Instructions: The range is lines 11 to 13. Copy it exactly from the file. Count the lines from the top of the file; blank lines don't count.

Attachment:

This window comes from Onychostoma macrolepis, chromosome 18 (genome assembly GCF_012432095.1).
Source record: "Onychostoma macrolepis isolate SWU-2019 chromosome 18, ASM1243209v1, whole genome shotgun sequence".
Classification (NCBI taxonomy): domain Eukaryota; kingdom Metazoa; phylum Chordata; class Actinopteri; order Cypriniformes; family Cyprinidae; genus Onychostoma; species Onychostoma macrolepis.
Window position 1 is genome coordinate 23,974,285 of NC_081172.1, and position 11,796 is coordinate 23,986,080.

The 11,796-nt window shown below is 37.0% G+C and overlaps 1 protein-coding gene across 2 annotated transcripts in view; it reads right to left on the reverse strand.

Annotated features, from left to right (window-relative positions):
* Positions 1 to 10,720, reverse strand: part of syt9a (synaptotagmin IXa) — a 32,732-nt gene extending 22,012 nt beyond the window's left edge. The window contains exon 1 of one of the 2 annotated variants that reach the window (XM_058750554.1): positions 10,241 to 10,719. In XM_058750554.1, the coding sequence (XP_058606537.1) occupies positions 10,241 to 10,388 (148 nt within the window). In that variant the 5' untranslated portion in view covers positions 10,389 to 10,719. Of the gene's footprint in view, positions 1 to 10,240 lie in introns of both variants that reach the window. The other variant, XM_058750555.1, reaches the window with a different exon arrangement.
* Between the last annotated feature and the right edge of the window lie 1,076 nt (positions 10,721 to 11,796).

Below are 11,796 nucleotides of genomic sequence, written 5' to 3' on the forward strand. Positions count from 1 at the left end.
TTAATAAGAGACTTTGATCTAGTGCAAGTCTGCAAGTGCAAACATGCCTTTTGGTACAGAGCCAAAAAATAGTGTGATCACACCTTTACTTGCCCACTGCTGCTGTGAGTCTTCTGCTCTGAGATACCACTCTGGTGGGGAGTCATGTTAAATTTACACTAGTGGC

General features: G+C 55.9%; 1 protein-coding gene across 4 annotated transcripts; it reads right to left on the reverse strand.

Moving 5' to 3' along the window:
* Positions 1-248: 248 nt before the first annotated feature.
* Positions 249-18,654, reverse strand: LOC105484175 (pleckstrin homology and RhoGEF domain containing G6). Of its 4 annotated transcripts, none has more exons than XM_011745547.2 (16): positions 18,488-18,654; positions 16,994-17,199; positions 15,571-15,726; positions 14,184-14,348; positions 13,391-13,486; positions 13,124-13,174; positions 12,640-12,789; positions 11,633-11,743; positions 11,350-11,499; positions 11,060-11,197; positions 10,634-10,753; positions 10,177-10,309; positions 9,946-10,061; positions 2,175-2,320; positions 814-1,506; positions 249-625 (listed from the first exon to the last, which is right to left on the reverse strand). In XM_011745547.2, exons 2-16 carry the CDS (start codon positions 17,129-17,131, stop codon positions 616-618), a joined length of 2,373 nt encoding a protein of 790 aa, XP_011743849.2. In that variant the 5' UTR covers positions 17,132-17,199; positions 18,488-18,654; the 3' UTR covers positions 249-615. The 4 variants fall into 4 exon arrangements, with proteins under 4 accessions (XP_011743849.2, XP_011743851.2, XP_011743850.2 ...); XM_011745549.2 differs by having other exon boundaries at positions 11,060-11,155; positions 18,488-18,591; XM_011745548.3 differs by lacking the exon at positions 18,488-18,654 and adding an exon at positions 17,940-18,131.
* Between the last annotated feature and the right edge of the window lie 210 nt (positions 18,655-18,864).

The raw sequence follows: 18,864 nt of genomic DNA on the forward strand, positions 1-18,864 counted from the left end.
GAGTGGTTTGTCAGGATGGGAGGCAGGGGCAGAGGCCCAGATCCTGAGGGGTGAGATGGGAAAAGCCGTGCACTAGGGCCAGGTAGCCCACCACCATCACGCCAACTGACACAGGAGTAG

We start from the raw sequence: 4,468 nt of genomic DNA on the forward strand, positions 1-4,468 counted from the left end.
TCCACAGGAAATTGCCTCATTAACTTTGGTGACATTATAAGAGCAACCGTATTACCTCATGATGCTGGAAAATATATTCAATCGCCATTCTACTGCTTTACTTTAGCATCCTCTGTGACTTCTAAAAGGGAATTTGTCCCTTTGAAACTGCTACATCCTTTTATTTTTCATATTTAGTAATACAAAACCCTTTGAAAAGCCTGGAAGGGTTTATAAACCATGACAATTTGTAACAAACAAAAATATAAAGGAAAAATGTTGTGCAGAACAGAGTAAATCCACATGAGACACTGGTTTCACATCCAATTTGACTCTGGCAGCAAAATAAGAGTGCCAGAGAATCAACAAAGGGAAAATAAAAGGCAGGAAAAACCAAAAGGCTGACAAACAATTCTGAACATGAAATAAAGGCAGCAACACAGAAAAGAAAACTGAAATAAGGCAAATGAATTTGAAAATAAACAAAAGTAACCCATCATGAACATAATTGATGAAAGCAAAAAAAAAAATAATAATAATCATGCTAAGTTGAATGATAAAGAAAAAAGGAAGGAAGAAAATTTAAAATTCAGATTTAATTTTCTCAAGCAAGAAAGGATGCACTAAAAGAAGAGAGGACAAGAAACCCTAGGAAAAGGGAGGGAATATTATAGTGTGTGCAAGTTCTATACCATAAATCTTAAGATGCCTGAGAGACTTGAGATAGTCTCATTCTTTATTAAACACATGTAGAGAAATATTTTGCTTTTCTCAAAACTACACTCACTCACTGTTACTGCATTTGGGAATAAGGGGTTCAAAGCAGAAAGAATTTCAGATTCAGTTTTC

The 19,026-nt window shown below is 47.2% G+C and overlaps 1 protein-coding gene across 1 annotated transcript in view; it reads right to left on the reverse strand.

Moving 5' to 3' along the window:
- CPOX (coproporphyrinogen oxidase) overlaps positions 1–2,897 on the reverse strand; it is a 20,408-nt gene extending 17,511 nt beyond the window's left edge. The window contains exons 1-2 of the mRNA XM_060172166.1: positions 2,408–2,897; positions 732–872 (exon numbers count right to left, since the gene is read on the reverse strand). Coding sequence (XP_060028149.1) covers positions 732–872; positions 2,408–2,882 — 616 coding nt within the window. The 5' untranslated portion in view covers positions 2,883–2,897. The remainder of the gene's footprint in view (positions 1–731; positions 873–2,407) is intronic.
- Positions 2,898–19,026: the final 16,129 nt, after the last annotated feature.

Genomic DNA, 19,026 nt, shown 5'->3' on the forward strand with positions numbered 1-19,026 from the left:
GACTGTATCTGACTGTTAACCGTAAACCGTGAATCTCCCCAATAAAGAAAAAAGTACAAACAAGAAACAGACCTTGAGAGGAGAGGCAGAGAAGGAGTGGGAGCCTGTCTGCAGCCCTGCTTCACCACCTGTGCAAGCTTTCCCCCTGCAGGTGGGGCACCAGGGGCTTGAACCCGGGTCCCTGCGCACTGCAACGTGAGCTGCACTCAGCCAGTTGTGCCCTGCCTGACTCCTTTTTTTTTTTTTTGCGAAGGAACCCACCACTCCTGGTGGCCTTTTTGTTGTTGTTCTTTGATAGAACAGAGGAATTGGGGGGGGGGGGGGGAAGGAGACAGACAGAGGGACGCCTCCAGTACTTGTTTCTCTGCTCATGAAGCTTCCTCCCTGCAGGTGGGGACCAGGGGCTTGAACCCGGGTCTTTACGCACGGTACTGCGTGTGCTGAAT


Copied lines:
General features: G+C 55.9%; 1 protein-coding gene across 4 annotated transcripts; it reads right to left on the reverse strand.

Moving 5' to 3' along the window:
* Positions 1-248: 248 nt before the first annotated feature.